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More council services likely to be cut

Created on 26/02/2018 @ 16:42
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Non-statutory services and the level of statutory provision provided by Powys County Council could be cut or even end in some cases.

Last week the council agreed to a five per cent increase in Council Tax. This follows Newtown Town Council's decision to increase its precept by 20 per cent.

The council says the extra five per cent will generate an additional £3.5 million to support key services, will cost the average band D payer an extra £56.63 for the year.

Band D properties will now be charged £1189.20 Council Tax. The figure does not include town and community council and police precepts which will be included when the council tax has final approval in March.

However, today the council has said that it will begin an immediate review into the way it delivers services in order to cut costs further.

This could see some services it does not legally have to provide cut back or even ended. This could include a range of services, such as libraries, sport and other services.

Cabinet Member for Finance, Councillor Aled Davies said: “Like all county councils in Wales we are facing increasing costs as a result of extra demand on services, at a time when resources are under severe pressure.
“As a council we are responsible for protecting the most vulnerable, and clearly some of our services have been found wanting. The additional revenue will be used to help support key services, particularly children and adult social services. We must look after the most vulnerable in society and restore confidence in those services.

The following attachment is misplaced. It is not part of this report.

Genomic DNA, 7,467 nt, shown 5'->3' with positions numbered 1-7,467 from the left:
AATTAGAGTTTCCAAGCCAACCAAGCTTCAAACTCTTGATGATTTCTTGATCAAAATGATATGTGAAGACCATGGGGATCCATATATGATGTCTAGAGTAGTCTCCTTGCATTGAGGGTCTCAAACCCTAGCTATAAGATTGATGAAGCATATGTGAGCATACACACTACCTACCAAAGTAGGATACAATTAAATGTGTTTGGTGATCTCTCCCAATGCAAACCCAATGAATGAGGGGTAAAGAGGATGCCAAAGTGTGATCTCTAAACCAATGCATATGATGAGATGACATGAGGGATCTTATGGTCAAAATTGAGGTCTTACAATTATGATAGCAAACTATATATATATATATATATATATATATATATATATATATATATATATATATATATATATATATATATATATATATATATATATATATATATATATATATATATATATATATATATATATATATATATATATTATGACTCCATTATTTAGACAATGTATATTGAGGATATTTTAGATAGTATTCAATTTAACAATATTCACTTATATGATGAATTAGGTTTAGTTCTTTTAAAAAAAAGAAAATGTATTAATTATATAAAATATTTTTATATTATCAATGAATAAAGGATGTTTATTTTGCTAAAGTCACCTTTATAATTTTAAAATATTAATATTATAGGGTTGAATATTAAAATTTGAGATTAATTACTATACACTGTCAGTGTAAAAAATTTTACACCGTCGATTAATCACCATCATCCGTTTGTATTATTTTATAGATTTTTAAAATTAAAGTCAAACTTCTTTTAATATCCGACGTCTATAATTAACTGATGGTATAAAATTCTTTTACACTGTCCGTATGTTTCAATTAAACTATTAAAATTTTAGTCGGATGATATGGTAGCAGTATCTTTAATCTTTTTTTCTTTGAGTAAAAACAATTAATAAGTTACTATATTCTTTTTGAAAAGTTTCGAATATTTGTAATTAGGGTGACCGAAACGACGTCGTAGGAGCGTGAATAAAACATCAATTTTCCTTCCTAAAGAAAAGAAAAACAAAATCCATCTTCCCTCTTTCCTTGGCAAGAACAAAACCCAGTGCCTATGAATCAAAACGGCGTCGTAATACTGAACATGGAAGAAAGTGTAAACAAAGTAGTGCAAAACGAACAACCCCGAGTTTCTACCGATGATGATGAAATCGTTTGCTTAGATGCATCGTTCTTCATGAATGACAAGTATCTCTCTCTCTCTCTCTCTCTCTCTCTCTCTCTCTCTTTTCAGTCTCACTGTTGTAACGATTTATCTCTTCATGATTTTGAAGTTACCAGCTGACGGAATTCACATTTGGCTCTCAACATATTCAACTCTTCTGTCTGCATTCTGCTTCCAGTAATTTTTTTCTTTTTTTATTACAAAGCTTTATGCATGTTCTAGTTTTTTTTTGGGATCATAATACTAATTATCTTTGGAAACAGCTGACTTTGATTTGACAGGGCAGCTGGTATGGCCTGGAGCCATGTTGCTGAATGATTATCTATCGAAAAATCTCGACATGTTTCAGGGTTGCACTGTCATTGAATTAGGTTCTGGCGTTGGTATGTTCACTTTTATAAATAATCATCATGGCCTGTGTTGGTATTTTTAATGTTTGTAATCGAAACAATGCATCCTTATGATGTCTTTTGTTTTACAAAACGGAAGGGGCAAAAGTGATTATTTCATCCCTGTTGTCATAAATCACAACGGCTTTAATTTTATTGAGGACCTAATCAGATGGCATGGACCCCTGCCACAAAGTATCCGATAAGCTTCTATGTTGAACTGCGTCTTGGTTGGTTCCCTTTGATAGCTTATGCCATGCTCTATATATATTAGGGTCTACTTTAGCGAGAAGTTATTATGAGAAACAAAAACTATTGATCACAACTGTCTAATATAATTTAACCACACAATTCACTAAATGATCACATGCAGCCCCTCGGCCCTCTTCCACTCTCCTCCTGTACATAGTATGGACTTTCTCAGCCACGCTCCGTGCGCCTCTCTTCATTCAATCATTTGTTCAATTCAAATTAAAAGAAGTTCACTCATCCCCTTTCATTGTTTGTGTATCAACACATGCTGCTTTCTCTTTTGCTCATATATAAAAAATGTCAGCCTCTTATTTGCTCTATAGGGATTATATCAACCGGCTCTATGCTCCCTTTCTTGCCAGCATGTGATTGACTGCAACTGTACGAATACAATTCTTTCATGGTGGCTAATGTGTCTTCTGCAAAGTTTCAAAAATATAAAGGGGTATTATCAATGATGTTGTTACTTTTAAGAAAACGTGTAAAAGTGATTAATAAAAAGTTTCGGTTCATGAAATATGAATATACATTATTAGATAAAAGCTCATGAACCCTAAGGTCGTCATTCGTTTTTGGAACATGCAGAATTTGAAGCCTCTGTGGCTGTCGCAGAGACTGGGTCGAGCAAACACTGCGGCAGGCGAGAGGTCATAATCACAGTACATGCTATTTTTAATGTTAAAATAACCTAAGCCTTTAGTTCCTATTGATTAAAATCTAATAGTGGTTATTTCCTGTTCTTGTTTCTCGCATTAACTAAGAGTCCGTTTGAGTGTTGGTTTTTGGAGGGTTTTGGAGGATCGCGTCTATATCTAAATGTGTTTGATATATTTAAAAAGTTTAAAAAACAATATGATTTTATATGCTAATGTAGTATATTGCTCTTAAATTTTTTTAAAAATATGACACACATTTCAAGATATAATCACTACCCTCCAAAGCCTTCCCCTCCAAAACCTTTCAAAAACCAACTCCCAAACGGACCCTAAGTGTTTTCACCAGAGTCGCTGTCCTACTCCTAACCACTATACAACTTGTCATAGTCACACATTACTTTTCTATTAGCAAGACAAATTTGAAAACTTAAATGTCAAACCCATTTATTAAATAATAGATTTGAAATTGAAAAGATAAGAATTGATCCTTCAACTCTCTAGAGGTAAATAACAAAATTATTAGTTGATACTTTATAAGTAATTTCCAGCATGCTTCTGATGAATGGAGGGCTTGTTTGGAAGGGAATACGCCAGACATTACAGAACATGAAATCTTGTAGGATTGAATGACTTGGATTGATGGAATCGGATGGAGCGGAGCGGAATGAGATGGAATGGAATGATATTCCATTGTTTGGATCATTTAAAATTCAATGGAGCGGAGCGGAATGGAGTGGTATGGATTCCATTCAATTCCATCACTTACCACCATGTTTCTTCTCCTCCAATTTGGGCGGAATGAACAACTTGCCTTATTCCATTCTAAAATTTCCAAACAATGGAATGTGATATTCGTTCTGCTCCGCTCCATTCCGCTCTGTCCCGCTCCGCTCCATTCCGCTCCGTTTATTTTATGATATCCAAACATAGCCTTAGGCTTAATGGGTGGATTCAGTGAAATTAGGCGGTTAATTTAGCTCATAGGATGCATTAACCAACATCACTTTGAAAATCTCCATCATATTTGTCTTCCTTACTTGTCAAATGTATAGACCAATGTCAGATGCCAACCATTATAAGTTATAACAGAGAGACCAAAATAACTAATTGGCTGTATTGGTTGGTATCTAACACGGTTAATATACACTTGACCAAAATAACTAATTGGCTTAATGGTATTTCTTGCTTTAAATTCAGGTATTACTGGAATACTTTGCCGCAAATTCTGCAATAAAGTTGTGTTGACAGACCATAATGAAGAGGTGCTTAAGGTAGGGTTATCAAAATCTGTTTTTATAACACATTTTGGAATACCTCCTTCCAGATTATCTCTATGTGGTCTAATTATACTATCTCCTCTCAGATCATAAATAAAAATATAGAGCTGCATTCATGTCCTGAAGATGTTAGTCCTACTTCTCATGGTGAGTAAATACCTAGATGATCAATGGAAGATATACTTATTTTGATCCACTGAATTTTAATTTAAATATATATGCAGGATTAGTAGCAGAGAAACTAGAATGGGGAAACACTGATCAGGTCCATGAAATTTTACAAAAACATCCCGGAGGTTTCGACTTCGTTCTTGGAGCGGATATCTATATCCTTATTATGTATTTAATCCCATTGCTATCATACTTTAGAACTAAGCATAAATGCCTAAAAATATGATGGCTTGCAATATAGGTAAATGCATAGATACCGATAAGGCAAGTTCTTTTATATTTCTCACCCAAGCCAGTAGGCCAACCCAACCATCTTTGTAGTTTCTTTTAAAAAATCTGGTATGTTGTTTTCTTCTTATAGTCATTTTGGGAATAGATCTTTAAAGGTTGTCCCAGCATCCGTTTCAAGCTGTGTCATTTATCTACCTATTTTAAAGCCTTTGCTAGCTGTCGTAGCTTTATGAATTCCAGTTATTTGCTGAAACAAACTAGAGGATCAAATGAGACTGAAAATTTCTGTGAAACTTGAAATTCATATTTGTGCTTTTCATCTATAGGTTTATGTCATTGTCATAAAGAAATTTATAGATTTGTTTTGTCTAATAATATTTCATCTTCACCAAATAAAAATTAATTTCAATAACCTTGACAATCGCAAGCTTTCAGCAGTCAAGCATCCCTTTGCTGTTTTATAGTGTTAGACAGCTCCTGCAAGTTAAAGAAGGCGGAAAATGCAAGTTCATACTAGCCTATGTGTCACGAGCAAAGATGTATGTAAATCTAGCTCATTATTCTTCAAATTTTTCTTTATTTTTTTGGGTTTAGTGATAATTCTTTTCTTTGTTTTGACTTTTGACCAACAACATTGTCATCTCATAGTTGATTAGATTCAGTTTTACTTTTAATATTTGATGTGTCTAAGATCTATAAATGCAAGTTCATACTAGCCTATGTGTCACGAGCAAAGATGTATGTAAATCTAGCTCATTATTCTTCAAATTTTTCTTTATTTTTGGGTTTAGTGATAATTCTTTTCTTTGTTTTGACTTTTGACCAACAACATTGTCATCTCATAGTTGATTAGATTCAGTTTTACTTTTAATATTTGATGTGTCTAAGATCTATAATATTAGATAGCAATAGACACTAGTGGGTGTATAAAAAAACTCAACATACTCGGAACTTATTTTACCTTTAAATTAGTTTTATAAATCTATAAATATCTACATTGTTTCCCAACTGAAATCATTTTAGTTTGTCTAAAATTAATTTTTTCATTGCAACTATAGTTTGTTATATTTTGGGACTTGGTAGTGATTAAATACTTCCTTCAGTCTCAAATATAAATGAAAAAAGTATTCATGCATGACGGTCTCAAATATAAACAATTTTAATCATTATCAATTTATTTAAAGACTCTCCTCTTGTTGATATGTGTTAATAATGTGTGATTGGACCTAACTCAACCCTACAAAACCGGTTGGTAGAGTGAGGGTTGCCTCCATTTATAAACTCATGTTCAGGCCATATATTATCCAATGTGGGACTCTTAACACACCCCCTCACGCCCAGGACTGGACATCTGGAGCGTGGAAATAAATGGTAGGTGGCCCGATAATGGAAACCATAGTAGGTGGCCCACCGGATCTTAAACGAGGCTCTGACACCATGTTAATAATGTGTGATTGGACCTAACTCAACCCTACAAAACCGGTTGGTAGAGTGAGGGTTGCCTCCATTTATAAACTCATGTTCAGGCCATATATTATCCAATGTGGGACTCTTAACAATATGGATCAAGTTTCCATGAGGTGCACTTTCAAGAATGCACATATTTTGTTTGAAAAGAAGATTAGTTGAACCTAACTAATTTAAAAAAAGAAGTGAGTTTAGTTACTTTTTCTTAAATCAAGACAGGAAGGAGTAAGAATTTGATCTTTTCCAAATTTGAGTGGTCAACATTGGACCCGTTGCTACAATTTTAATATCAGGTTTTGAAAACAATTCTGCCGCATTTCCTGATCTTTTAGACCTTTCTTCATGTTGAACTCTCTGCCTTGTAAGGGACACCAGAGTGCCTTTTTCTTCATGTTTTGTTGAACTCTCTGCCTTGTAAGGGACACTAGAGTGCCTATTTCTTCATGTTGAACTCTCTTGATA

“We know our schools are facing challenging financial times and our plans will provide an additional £1m to help them with inflationary pressures."

He added: “Powys along with nine other councils will see a cut in the funding it receives from Welsh Government in April. It takes a 2.4 per cent increase in Powys Council Tax just to replace every percent cut from Welsh Government – who provide 70 per cent of our funding. Council tax payers in Powys fund the remaining 30%, few local authorities in Wales have to self-fund to that level.
“Our net budget this year will increase from £240 million to £247 million due to that essential investment. But, we face a £17 million shortfall for £2019/20 budget and the scale of action required in the next years to meet that challenge will drive huge change across the council.
"We simply cannot afford the council in its current form we will have to transform the way we deliver services. We will have to reconsider the delivery of non-statutory services and re-assess the level of statutory provision. That work will start immediately. 
“Our future plans will include capital investment throughout the county, it is important that we continue to renew core infrastructure such as schools and housing. Maintaining the capital programme is vital for the regeneration of the county’s economy as well as reducing the council’s running costs,” he added.

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